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INSTALL A CVT TEMP GAUGE

May 17, 2017
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Aside from Yamaha YXZ1000Rs and Honda Pioneers, every UTV transfers power to the ground via a Continuously Variable Transmission (CVT). Think of the front and rear sprockets on an ATV or dirt bike connected by the chain; hill-climbers have tiny front and huge rear sprockets for torque, while desert racers have larger front and smaller rear sprockets for top speed. CVTs give us both scenarios with two variable-diameter sheaves connected by a belt. While CVT technology is getting better all of the time and belts are getting stronger, we still blow a belt occasionally. We’ve even overheated and thrown belts on long downhills and had others shred for who-knows-what reasons. It doesn’t take much abuse to hurt a belt, but, luckily, abuse can be detected, as friction produces heat. When the belt slips, it gets hotter, and Trail Tech introduces a CVT temp gauge kit to help us monitor and manage belt temperatures. We installed Trail Tech’s CVT temp gauge kit in our Polaris RZR XP 1000 Gold Matte Metallic LE, and here’s how we did it.

Loosen the hose clamps, remove the CVT cooling duct and loosen the intake plenum hose clamp. Remove the hose from the plenum and stuff a clean rag in the port. Remove the engine-access panel in the bed. Drill a 15/64-inch (5mm) hole in the exhaust duct area of your CVT cover.
Loosen the hose clamps, remove the CVT cooling duct and loosen the intake plenum hose clamp. Remove the hose from the plenum and stuff a clean rag in the port. Remove the engine-access panel in the bed. Drill a 15/64-inch (5mm) hole in the exhaust duct area of your CVT cover.

 

We didn’t have a M6x10 die, so we simply threaded the Trail Tech sensor into the plastic CVT cover. Remove the outer CVT cover and thread the sensor in with a 10mm wrench. Anchor with silicone seal bead.
We didn’t have a M6x10 die, so we simply threaded the Trail Tech sensor into the plastic CVT cover. Remove the outer CVT cover and thread the sensor in with a 10mm wrench. Anchor with silicone seal bead.

 

The sensor should be less than an inch from the CVT belt. Throwing a belt will take out the sensor if it’s directly over the belt, so offset the hole to either side. Remove plastic shards and replace the CVT outer cover and ducts, being sure to remove the rag. Zip-tie the sensor wire and extension as you route them up the driveline tunnel.
The sensor should be less than an inch from the CVT belt. Throwing a belt will take out the sensor if it’s directly over the belt, so offset the hole to either side. Remove plastic shards and replace the CVT outer cover and ducts, being sure to remove the rag. Zip-tie the sensor wire and extension as you route them up the driveline tunnel.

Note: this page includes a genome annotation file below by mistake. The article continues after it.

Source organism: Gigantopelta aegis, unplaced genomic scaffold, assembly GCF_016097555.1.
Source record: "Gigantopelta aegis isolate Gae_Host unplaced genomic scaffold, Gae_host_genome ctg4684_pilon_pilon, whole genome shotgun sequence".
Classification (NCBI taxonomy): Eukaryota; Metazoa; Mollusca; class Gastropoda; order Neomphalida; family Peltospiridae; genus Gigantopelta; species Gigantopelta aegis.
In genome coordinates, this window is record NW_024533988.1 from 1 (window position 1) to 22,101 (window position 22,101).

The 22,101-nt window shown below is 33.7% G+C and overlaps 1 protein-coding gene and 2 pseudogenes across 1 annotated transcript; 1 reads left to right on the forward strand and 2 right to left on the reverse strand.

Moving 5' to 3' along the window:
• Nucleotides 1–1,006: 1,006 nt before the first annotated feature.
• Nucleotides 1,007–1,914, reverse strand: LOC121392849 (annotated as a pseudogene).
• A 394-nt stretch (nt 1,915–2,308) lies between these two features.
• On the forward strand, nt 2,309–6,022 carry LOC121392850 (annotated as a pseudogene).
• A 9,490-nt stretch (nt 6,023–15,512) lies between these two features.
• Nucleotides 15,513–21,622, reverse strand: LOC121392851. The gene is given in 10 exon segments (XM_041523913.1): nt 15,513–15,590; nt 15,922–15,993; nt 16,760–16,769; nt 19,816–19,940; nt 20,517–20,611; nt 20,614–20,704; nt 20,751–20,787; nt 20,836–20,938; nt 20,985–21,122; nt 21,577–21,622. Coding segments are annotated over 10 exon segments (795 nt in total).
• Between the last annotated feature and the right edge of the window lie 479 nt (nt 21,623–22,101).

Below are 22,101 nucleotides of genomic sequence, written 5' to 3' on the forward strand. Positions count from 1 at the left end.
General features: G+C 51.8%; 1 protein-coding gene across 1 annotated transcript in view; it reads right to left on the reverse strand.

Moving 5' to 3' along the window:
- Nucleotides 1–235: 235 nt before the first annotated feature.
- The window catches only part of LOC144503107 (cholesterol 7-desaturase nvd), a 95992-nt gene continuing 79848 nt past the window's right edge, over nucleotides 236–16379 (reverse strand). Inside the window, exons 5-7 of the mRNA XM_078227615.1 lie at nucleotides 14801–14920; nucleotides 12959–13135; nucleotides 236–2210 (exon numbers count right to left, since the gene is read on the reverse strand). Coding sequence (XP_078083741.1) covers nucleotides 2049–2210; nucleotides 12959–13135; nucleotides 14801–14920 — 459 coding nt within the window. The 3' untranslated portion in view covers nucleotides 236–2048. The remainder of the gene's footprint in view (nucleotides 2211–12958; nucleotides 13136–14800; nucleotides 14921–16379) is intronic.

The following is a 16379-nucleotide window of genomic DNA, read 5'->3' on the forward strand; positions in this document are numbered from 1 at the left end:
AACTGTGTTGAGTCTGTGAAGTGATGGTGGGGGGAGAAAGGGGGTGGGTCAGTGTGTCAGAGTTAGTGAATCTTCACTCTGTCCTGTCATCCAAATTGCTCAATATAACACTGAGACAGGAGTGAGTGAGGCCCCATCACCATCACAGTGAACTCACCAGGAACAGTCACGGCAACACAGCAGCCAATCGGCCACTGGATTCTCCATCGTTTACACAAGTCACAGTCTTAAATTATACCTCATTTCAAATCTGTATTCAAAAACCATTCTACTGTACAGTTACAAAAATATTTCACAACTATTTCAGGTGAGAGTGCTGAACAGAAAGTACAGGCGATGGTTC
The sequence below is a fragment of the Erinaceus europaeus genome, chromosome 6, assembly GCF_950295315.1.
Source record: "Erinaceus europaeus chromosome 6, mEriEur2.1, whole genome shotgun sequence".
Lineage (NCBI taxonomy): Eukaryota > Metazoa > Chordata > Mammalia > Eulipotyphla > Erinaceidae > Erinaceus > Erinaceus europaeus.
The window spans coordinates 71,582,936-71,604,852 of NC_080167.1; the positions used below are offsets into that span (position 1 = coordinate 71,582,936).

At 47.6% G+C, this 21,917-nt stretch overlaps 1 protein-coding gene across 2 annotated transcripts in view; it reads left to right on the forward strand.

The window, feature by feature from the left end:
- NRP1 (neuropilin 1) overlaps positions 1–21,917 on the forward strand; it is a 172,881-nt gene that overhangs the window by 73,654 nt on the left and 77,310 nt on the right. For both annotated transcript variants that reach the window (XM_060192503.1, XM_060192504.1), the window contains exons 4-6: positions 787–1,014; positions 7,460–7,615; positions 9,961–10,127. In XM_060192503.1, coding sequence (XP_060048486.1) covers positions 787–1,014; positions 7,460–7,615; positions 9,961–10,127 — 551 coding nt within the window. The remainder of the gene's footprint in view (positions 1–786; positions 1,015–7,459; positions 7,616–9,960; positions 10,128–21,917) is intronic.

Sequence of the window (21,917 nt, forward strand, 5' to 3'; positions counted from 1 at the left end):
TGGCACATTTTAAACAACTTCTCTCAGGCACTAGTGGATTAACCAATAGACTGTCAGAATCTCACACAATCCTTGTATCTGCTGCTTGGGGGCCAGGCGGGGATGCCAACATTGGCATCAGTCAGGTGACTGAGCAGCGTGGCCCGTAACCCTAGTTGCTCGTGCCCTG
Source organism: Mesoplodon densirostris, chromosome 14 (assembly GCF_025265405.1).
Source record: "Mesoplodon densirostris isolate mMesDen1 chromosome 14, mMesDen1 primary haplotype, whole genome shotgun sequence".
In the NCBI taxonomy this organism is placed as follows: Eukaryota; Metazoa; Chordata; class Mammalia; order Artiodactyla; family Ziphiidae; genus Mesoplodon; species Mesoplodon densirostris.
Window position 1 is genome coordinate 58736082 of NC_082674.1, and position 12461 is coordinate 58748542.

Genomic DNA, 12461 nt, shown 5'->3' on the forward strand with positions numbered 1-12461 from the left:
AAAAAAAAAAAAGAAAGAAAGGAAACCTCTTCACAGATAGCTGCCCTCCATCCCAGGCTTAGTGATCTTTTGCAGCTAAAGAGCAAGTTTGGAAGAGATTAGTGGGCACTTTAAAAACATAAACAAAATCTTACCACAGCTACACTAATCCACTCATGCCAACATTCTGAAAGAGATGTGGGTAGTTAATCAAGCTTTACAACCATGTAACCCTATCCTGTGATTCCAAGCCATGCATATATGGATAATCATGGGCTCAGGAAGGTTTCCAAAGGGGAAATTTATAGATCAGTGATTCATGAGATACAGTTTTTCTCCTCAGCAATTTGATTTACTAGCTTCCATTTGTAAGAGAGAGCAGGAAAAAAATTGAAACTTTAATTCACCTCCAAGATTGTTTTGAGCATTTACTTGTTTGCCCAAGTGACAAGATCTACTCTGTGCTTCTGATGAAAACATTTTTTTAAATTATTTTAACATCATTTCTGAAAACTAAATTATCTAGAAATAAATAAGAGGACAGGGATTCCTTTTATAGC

Replace the bed access panel. Remove the seats, driveline console plastic rivets and Torx fasteners, and route the sensor extension out the front of the tunnel. Zip-tie the wire away from the driveshaft as you go; we used the OEM wiring loom as a guide.
Replace the bed access panel. Remove the seats, driveline console plastic rivets and Torx fasteners, and route the sensor extension out the front of the tunnel. Zip-tie the wire away from the driveshaft as you go; we used the OEM wiring loom as a guide.

 

Remove the hood panel and unbolt the dash. In the “firewall,” this large grommet is split to accept accessory wiring. Run the sensor wire through the slit and attach to the Trail Tech temp gauge.
Remove the hood panel and unbolt the dash. In the “firewall,” this large grommet is split to accept accessory wiring. Run the sensor wire through the slit and attach to the Trail Tech temp gauge.

 

Decide where you want to place the gauge. We used the kit’s two-sided tape to mount ours, because we didn’t want to drill holes in our loan unit’s dash. You may want to secure it permanently with two M4 (#6) screws (not included). Zip-tie the excess sensor wire under the dash and replace the dash and hood panel.
Decide where you want to place the gauge. We used the kit’s two-sided tape to mount ours, because we didn’t want to drill holes in our loan unit’s dash. You may want to secure it permanently with two M4 (#6) screws (not included). Zip-tie the excess sensor wire under the dash and replace the dash and hood panel.

 

Replace the tunnel/console cover and refasten with Torx screws and two-piece Polaris rivets. Replace the rear access panel and seats. Set the temp gauge to the desired “high-temperature alert” setting and you’re ready to rock. ❏
Replace the tunnel/console cover and refasten with Torx screws and two-piece Polaris rivets. Replace the rear access panel and seats. Set the temp gauge to the desired “high-temperature alert” setting and you’re ready to rock.

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